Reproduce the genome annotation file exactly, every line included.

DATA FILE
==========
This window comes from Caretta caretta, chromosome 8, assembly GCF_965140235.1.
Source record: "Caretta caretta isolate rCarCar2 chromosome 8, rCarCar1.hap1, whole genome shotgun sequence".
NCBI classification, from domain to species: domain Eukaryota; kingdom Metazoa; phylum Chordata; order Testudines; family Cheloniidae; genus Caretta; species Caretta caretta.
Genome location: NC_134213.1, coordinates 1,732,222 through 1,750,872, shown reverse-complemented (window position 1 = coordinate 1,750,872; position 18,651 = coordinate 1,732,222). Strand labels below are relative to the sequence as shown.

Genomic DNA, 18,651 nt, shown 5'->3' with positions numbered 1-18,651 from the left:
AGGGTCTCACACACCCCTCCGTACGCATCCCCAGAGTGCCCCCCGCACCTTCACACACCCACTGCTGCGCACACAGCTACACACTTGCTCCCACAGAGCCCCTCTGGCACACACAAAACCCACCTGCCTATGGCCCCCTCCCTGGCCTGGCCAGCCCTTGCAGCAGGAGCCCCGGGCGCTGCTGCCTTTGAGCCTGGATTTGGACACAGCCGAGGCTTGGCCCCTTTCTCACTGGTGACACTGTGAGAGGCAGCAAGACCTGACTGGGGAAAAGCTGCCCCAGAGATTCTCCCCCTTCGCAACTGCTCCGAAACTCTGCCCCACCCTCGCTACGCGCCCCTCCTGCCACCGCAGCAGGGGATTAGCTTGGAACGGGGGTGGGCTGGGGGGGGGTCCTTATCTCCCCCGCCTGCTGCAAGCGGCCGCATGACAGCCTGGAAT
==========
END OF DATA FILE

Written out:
This window comes from Caretta caretta, chromosome 8, assembly GCF_965140235.1.
Source record: "Caretta caretta isolate rCarCar2 chromosome 8, rCarCar1.hap1, whole genome shotgun sequence".
NCBI classification, from domain to species: domain Eukaryota; kingdom Metazoa; phylum Chordata; order Testudines; family Cheloniidae; genus Caretta; species Caretta caretta.
Genome location: NC_134213.1, coordinates 1,732,222 through 1,750,872, shown reverse-complemented (window position 1 = coordinate 1,750,872; position 18,651 = coordinate 1,732,222). Strand labels below are relative to the sequence as shown.

Genomic DNA, 18,651 nt, shown 5'->3' with positions numbered 1-18,651 from the left:
AGGGTCTCACACACCCCTCCGTACGCATCCCCAGAGTGCCCCCCGCACCTTCACACACCCACTGCTGCGCACACAGCTACACACTTGCTCCCACAGAGCCCCTCTGGCACACACAAAACCCACCTGCCTATGGCCCCCTCCCTGGCCTGGCCAGCCCTTGCAGCAGGAGCCCCGGGCGCTGCTGCCTTTGAGCCTGGATTTGGACACAGCCGAGGCTTGGCCCCTTTCTCACTGGTGACACTGTGAGAGGCAGCAAGACCTGACTGGGGAAAAGCTGCCCCAGAGATTCTCCCCCTTCGCAACTGCTCCGAAACTCTGCCCCACCCTCGCTACGCGCCCCTCCTGCCACCGCAGCAGGGGATTAGCTTGGAACGGGGGTGGGCTGGGGGGGGGTCCTTATCTCCCCCGCCTGCTGCAAGCGGCCGCATGACAGCCTGGAAT